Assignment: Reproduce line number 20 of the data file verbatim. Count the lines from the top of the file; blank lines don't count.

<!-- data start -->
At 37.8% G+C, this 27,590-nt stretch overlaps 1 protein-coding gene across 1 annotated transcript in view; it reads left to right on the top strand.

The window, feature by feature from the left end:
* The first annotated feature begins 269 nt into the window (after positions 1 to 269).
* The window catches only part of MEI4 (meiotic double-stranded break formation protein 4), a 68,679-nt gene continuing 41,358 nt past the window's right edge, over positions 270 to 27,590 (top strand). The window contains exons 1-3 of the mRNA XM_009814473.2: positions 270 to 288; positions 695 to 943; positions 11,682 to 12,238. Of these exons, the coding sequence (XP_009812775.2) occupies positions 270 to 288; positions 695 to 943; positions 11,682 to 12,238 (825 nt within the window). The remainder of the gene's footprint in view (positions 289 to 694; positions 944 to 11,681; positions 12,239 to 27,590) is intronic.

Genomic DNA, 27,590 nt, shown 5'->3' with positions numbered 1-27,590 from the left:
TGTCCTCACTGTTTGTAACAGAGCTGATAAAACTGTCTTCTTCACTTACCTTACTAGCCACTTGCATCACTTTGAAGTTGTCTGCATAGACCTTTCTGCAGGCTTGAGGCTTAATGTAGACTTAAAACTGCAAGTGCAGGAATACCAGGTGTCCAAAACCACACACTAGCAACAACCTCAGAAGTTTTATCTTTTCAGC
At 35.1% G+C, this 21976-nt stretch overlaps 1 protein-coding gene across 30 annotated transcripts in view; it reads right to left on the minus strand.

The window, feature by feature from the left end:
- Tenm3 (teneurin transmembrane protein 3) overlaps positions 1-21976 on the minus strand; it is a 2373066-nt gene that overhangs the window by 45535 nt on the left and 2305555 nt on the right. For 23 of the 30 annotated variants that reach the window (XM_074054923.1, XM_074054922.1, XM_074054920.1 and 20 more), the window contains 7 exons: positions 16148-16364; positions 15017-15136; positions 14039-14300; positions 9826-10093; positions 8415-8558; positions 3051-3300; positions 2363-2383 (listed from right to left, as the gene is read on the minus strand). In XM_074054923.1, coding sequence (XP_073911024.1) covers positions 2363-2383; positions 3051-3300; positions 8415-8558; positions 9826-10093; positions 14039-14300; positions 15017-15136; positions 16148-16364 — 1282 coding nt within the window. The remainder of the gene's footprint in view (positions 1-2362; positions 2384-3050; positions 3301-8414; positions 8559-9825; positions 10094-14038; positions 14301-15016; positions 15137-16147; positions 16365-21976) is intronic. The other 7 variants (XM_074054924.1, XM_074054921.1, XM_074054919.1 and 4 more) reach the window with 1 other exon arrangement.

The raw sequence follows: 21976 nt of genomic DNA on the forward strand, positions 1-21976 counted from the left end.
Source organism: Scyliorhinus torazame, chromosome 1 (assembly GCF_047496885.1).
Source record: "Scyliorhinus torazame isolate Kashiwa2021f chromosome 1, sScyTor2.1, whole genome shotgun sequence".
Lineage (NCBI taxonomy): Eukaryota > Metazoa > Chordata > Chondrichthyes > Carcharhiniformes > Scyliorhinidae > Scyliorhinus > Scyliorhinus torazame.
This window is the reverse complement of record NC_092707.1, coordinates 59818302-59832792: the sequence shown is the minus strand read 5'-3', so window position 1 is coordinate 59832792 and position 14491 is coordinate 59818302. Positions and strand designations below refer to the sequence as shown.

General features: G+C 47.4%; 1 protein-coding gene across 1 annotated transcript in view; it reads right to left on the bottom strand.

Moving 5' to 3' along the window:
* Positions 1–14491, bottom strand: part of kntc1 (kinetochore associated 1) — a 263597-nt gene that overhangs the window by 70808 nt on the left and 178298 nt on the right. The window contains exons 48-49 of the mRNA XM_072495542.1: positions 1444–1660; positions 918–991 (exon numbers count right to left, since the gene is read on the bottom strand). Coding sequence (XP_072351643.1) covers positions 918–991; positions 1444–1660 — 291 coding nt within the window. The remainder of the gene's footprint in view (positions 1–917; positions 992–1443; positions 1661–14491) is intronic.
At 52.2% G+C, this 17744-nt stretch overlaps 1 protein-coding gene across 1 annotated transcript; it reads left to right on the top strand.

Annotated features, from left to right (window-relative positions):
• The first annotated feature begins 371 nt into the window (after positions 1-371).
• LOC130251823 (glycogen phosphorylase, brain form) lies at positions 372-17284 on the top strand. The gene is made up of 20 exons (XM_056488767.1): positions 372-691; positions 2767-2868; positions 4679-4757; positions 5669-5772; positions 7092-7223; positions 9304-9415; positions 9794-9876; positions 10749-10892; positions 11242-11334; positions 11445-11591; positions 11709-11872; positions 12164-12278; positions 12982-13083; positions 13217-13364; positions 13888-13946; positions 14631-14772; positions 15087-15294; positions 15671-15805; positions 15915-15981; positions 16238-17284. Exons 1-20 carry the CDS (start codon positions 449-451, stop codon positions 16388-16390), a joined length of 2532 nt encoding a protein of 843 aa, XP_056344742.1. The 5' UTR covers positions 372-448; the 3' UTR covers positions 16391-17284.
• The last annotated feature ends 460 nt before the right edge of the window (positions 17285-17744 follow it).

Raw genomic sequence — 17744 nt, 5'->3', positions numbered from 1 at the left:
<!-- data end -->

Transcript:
• The first annotated feature begins 371 nt into the window (after positions 1-371).